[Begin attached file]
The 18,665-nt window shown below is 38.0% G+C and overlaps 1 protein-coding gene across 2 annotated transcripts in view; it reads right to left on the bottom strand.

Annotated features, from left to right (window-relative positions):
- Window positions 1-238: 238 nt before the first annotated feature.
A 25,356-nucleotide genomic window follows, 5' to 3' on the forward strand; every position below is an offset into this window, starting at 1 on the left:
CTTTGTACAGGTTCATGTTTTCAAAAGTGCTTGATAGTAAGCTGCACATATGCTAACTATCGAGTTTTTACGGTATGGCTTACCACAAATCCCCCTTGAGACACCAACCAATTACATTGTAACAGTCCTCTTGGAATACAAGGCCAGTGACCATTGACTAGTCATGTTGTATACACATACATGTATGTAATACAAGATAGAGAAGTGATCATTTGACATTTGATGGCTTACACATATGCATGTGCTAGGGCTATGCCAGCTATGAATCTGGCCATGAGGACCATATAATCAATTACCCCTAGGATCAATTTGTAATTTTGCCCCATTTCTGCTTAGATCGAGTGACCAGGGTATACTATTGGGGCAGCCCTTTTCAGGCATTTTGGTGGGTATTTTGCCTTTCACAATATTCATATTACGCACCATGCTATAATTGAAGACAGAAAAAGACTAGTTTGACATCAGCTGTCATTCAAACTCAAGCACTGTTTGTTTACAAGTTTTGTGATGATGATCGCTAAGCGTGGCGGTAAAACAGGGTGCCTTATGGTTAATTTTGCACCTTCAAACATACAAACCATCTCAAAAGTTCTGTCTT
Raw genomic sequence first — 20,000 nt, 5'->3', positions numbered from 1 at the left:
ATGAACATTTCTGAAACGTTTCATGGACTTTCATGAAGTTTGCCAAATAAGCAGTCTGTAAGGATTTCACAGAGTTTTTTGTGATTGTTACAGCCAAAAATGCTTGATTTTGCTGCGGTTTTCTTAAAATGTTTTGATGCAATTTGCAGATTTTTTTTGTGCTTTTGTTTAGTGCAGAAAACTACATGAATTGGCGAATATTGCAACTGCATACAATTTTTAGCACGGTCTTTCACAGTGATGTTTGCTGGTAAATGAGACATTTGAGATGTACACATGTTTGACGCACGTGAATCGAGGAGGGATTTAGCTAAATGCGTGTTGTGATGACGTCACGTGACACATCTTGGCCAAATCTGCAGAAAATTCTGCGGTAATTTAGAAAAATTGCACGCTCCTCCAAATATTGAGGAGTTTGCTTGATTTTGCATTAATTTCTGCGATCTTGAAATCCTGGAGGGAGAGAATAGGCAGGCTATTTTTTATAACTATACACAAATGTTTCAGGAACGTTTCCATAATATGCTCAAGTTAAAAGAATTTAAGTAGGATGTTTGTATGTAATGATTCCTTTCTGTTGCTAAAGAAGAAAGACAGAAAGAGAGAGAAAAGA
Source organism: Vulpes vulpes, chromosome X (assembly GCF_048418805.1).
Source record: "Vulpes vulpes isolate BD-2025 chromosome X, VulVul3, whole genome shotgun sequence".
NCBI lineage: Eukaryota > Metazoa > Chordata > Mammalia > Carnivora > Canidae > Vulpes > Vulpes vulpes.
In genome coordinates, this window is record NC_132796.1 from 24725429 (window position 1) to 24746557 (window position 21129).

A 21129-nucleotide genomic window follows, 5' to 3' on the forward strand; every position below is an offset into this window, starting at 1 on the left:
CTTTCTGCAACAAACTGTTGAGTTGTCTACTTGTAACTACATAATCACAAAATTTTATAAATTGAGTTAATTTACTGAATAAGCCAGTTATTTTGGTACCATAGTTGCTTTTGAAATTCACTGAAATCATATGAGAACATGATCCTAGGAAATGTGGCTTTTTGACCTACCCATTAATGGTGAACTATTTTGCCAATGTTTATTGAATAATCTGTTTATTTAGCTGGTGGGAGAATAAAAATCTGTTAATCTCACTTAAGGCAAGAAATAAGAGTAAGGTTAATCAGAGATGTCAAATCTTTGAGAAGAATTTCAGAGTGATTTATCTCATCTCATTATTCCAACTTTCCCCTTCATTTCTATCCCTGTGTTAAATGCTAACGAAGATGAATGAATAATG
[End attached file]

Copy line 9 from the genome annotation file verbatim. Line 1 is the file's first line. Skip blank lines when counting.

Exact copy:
Source record: "Vulpes vulpes isolate BD-2025 chromosome X, VulVul3, whole genome shotgun sequence".